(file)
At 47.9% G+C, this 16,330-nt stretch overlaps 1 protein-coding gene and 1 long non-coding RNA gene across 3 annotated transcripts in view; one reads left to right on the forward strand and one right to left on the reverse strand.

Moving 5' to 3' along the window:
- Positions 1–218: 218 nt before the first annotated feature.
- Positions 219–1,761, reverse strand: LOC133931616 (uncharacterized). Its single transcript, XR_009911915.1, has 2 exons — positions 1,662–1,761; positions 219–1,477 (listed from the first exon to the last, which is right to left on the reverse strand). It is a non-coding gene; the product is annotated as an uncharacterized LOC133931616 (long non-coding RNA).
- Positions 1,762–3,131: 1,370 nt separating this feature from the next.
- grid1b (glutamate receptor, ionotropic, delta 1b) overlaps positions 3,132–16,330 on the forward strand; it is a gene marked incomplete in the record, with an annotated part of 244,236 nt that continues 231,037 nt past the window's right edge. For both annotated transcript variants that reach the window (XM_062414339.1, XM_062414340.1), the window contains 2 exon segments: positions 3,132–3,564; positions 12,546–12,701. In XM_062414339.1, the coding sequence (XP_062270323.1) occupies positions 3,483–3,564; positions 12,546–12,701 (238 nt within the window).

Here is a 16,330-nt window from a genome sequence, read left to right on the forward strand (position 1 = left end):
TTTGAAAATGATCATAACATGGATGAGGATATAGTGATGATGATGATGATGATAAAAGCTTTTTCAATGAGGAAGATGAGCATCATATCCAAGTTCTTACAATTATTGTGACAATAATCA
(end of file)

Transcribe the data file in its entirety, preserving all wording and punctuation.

At 47.9% G+C, this 16,330-nt stretch overlaps 1 protein-coding gene and 1 long non-coding RNA gene across 3 annotated transcripts in view; one reads left to right on the forward strand and one right to left on the reverse strand.

Moving 5' to 3' along the window:
- Positions 1–218: 218 nt before the first annotated feature.
- Positions 219–1,761, reverse strand: LOC133931616 (uncharacterized). Its single transcript, XR_009911915.1, has 2 exons — positions 1,662–1,761; positions 219–1,477 (listed from the first exon to the last, which is right to left on the reverse strand). It is a non-coding gene; the product is annotated as an uncharacterized LOC133931616 (long non-coding RNA).
- Positions 1,762–3,131: 1,370 nt separating this feature from the next.
- grid1b (glutamate receptor, ionotropic, delta 1b) overlaps positions 3,132–16,330 on the forward strand; it is a gene marked incomplete in the record, with an annotated part of 244,236 nt that continues 231,037 nt past the window's right edge. For both annotated transcript variants that reach the window (XM_062414339.1, XM_062414340.1), the window contains 2 exon segments: positions 3,132–3,564; positions 12,546–12,701. In XM_062414339.1, the coding sequence (XP_062270323.1) occupies positions 3,483–3,564; positions 12,546–12,701 (238 nt within the window).

Here is a 16,330-nt window from a genome sequence, read left to right on the forward strand (position 1 = left end):
TTTGAAAATGATCATAACATGGATGAGGATATAGTGATGATGATGATGATGATAAAAGCTTTTTCAATGAGGAAGATGAGCATCATATCCAAGTTCTTACAATTATTGTGACAATAATCA